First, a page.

Nurses around the country are noticing a disturbing trend: Some patients suspected of violent crimes are admitted for medical care but are not arrested.

Danisha Jenkins, MSN, RN, CCRN, manager of the trauma stepdown unit at UC San Diego Health, explains that this might be an unintended consequence of well-intentioned prison reform.

In California, newly passed legislation moved people with selected felonies from state prisons to local county jails, affecting local budgets. To offset the shortfall, it appears that suspected criminals injured during a crime are at times not placed in custody for the duration of hospitalization, with the goal of arrest upon discharge. “In this manner, the city does not pay for the hospital stay or the guard to protect the healthcare workers,” says Jenkins. “But where does that leave the clinicians?”

Law and Ethics Collide

When a man with a gunshot wound presented for medical care, a police officer notified inpatient nurses that the patient was a dangerous felon. He further explained that police intended to arrest the patient upon discharge. The nurses were asked to facilitate this by giving updates on the patient’s condition and time of discharge.1

This put nurses in an ethically difficult position. Nurses are duty-bound by a code of ethics, while police are focused on the law. “The two collide in the middle in these situations,” says Judy E. Davidson, DNP, RN, FCCM, FAAN, a nurse scientist at UC San Diego Health.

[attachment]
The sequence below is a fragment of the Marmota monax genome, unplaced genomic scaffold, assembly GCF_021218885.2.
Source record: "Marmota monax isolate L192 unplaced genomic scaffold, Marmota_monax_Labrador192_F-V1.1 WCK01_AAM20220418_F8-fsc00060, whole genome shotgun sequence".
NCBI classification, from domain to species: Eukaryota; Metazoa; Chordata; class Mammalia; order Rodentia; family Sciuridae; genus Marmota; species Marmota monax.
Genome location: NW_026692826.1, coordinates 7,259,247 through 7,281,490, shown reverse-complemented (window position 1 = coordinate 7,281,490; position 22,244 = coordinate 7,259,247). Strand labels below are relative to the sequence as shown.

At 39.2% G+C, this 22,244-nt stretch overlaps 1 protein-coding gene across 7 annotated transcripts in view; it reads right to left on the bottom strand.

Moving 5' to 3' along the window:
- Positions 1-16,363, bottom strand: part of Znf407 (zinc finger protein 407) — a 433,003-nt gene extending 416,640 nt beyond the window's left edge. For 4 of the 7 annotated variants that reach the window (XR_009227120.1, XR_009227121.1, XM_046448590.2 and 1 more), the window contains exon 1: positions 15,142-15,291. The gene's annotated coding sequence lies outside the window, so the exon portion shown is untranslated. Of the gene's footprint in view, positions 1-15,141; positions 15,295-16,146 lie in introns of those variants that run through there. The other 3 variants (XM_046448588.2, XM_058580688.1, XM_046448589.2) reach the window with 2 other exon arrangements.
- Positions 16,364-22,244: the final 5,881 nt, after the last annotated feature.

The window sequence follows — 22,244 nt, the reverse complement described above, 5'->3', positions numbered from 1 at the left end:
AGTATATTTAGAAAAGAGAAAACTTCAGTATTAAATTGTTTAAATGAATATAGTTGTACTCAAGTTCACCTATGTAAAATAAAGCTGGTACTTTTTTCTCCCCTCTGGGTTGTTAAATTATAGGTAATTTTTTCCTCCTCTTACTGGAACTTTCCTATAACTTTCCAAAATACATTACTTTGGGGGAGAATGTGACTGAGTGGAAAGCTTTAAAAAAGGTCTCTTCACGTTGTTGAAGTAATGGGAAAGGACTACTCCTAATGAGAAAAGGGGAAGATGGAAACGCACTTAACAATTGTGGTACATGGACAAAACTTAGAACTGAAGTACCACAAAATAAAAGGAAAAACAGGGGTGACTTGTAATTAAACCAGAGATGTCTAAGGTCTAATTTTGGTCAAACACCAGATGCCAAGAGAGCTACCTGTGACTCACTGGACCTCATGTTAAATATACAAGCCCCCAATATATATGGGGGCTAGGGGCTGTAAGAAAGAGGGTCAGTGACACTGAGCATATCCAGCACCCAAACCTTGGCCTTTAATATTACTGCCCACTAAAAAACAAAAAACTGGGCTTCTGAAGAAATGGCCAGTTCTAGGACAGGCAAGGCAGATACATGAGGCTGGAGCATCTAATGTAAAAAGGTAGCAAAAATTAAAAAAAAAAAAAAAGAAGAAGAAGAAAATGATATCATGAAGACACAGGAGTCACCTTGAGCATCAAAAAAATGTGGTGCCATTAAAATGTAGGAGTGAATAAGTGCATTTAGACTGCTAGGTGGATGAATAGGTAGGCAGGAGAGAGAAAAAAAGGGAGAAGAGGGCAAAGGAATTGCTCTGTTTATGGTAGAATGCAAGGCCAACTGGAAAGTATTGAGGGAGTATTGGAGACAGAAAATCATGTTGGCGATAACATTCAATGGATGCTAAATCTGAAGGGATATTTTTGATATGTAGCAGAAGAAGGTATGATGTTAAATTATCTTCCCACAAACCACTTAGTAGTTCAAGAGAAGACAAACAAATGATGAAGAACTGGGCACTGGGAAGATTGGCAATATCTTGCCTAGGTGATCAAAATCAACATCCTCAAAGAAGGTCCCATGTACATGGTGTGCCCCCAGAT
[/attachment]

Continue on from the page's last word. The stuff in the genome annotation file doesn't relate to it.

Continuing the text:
This was not the first case that nurses had seen. “We struggled trying to figure out how to handle these situations,” says Davidson. Nurses turned to security, privacy, risk management, and legal counsel; however, all of these hospital resources were accustomed to viewing issues from a legal perspective.

“It wasn’t until we refocused the work as an ethical issue and pulled everyone together to evaluate the case through an ethics lens that we were able to make real progress,” says Jenkins.

Nurses saw a clear conflict between their ethical obligation to care nonjudgmentally for patients and the request to act as agents of the law by guarding and reporting alleged criminals. The safety of clinicians and other patients was another obvious concern, as were patient privacy regulations. Nurses called ethics for help.

Since there were recurring cases, ethics took a systemwide approach. “The ethics consult team helped mediate how the organization as a whole should handle these situations, instead of consulting on just one case,” says Davidson. After ethics got involved, the nursing division, privacy office, legal counsel, and security department together created the following process:

• the primary nurse is removed from the responsibility of calling for the arrest of patients;

• all law enforcement inquiries will be directed to security, with strict adherence to patient privacy regulations;

• if an in-hospital arrest appears likely, an emergency meeting is held. “Unit leaders, security, and clinicians would determine what interventions are needed to ensure everyone’s safety while maintaining the rights of the patient,” says Davidson.

The hospital now has a solution in place to address the issue with law enforcement. “But there is still more work to do to negotiate the relationship between law enforcement and healthcare during these austere times,” says Jenkins.

Nurses should not be expected to guard patients, says Jenkins: “The larger societal issues need to be addressed through collaboration between our professional clinical organizations, law enforcement, and elected officials.”

REFERENCE

1. Jenkins, D, Davidson J, Cederquist L. The ethics of law enforcement in the inpatient setting. Critical Connections 2018 (June/July).

SOURCE

• Judy E. Davidson, DNP, RN, FCCM, Nurse Scientist, UC San Diego Health. Phone: (858) 254-2390. Email: jdavidson@ucsd.edu.